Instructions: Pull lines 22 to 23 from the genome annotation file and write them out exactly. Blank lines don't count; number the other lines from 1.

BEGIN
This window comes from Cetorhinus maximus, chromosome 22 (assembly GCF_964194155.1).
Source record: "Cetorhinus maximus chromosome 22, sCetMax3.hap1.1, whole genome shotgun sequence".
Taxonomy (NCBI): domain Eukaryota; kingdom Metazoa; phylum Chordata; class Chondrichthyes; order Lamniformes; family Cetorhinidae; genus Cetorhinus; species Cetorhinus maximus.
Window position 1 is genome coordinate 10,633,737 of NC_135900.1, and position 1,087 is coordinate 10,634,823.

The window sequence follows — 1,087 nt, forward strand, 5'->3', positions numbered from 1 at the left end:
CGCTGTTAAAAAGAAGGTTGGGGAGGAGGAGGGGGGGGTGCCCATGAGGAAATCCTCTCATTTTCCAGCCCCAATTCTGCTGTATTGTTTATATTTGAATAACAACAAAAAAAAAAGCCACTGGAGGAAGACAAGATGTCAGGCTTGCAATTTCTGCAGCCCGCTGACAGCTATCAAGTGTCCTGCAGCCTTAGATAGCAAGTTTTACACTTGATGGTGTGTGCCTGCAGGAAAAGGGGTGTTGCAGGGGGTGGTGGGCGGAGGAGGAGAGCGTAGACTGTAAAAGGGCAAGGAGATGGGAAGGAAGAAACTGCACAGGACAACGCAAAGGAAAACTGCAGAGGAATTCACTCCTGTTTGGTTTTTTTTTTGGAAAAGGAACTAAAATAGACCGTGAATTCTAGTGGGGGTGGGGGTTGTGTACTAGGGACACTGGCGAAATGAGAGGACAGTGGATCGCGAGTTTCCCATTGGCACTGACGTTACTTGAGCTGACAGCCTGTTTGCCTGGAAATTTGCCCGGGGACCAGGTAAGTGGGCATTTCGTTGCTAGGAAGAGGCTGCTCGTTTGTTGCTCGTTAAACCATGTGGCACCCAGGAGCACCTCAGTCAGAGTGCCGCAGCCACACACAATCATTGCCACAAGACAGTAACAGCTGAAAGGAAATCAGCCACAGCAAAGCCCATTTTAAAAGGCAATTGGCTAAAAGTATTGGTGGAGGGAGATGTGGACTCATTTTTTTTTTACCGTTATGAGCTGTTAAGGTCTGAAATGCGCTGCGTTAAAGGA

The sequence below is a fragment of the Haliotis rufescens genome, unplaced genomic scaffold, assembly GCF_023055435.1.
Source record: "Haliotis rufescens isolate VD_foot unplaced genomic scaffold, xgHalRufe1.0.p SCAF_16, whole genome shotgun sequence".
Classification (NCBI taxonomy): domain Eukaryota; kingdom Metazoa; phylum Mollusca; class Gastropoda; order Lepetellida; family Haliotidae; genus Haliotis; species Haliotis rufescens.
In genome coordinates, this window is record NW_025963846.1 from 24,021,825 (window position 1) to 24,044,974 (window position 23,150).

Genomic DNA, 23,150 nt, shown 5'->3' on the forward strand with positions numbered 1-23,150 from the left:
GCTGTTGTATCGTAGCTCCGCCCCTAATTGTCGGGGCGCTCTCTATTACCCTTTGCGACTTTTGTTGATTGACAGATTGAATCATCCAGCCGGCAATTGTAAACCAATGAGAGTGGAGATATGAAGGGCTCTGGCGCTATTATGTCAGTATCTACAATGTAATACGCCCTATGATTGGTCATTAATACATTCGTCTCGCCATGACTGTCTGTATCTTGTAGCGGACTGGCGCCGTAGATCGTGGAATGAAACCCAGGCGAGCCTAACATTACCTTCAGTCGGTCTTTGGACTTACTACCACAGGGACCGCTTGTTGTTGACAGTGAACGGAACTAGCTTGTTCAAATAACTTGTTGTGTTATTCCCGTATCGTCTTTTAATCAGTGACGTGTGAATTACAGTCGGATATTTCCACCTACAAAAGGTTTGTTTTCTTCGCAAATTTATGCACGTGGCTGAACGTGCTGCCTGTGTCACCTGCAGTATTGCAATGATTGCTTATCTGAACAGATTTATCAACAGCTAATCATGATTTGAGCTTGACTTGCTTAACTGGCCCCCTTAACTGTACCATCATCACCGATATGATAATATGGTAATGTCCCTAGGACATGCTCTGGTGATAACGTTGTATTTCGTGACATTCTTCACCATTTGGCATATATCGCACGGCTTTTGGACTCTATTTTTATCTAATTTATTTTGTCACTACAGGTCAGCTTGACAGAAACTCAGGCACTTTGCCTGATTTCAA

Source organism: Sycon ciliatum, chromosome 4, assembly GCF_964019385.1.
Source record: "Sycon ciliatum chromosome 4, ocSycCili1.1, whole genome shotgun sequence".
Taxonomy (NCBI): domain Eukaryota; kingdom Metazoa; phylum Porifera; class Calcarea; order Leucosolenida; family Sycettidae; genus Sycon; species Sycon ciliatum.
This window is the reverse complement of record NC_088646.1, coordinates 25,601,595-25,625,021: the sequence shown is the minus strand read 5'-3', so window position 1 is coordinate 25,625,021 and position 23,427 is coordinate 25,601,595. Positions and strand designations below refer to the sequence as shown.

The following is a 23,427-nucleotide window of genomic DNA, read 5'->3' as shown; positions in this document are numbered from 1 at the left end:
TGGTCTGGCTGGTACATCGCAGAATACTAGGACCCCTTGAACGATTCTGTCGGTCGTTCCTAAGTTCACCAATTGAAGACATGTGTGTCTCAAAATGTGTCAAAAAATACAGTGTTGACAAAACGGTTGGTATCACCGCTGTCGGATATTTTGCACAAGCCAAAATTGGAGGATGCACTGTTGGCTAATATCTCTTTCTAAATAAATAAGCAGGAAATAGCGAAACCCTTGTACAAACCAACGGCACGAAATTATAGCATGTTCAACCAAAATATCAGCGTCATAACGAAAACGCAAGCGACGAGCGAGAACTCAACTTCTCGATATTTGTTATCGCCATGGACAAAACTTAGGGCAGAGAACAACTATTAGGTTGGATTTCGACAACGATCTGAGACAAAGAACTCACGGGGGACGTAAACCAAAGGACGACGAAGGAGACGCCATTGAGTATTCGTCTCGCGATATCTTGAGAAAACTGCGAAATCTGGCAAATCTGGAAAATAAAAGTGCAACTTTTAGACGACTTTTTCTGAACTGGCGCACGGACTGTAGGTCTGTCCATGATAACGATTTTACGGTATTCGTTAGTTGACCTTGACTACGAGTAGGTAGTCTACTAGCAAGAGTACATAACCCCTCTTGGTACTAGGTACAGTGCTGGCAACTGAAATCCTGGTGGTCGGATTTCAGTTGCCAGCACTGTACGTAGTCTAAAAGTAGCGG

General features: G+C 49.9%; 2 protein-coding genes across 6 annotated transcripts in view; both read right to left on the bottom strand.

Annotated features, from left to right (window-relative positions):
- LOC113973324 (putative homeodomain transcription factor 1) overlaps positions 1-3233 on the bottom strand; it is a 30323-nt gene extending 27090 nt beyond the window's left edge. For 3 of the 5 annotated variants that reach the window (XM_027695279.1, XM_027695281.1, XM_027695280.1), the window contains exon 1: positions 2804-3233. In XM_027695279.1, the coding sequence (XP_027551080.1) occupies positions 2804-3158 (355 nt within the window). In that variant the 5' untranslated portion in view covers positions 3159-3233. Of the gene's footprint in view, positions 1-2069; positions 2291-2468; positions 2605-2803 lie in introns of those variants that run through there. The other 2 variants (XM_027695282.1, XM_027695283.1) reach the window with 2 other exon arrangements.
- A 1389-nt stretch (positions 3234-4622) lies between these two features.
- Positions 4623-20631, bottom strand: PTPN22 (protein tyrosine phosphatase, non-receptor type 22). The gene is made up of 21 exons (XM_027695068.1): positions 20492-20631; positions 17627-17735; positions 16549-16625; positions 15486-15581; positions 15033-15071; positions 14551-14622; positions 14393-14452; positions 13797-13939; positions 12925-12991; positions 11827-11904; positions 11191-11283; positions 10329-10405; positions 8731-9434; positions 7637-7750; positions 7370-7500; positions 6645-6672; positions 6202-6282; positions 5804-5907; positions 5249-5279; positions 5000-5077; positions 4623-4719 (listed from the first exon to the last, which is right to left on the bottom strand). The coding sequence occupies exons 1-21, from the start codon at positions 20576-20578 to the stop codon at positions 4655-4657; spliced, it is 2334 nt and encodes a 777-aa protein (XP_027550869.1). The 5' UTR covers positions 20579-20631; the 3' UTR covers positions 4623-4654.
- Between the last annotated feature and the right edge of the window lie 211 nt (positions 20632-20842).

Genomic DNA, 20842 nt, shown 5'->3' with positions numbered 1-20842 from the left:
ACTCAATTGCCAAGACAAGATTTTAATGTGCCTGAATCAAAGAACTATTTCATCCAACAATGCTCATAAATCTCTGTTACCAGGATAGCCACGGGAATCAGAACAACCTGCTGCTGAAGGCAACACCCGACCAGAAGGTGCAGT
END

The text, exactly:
- A 1389-nt stretch (positions 3234-4622) lies between these two features.
- Positions 4623-20631, bottom strand: PTPN22 (protein tyrosine phosphatase, non-receptor type 22). The gene is made up of 21 exons (XM_027695068.1): positions 20492-20631; positions 17627-17735; positions 16549-16625; positions 15486-15581; positions 15033-15071; positions 14551-14622; positions 14393-14452; positions 13797-13939; positions 12925-12991; positions 11827-11904; positions 11191-11283; positions 10329-10405; positions 8731-9434; positions 7637-7750; positions 7370-7500; positions 6645-6672; positions 6202-6282; positions 5804-5907; positions 5249-5279; positions 5000-5077; positions 4623-4719 (listed from the first exon to the last, which is right to left on the bottom strand). The coding sequence occupies exons 1-21, from the start codon at positions 20576-20578 to the stop codon at positions 4655-4657; spliced, it is 2334 nt and encodes a 777-aa protein (XP_027550869.1). The 5' UTR covers positions 20579-20631; the 3' UTR covers positions 4623-4654.